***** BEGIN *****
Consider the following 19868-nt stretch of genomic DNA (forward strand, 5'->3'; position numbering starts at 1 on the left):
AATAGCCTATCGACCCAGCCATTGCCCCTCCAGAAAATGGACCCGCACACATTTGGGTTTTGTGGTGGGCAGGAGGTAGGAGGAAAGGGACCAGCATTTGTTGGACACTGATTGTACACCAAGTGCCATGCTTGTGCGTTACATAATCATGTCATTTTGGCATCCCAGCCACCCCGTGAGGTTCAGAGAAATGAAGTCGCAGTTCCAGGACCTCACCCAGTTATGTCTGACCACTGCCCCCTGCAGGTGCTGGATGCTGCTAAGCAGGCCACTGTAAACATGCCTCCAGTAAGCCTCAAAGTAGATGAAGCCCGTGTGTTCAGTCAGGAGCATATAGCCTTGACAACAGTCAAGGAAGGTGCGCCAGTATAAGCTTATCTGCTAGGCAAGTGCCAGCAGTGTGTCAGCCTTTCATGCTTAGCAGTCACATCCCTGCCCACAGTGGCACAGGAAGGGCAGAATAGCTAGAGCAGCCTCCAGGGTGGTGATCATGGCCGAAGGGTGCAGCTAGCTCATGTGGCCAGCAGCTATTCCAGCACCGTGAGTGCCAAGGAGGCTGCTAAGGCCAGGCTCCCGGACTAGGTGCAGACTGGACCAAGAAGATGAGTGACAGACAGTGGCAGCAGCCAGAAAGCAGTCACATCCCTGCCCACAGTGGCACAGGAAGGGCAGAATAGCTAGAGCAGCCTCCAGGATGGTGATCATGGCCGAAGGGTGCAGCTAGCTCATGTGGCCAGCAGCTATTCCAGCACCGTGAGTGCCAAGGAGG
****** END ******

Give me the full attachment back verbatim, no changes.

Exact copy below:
Consider the following 19868-nt stretch of genomic DNA (forward strand, 5'->3'; position numbering starts at 1 on the left):
AATAGCCTATCGACCCAGCCATTGCCCCTCCAGAAAATGGACCCGCACACATTTGGGTTTTGTGGTGGGCAGGAGGTAGGAGGAAAGGGACCAGCATTTGTTGGACACTGATTGTACACCAAGTGCCATGCTTGTGCGTTACATAATCATGTCATTTTGGCATCCCAGCCACCCCGTGAGGTTCAGAGAAATGAAGTCGCAGTTCCAGGACCTCACCCAGTTATGTCTGACCACTGCCCCCTGCAGGTGCTGGATGCTGCTAAGCAGGCCACTGTAAACATGCCTCCAGTAAGCCTCAAAGTAGATGAAGCCCGTGTGTTCAGTCAGGAGCATATAGCCTTGACAACAGTCAAGGAAGGTGCGCCAGTATAAGCTTATCTGCTAGGCAAGTGCCAGCAGTGTGTCAGCCTTTCATGCTTAGCAGTCACATCCCTGCCCACAGTGGCACAGGAAGGGCAGAATAGCTAGAGCAGCCTCCAGGGTGGTGATCATGGCCGAAGGGTGCAGCTAGCTCATGTGGCCAGCAGCTATTCCAGCACCGTGAGTGCCAAGGAGGCTGCTAAGGCCAGGCTCCCGGACTAGGTGCAGACTGGACCAAGAAGATGAGTGACAGACAGTGGCAGCAGCCAGAAAGCAGTCACATCCCTGCCCACAGTGGCACAGGAAGGGCAGAATAGCTAGAGCAGCCTCCAGGATGGTGATCATGGCCGAAGGGTGCAGCTAGCTCATGTGGCCAGCAGCTATTCCAGCACCGTGAGTGCCAAGGAGG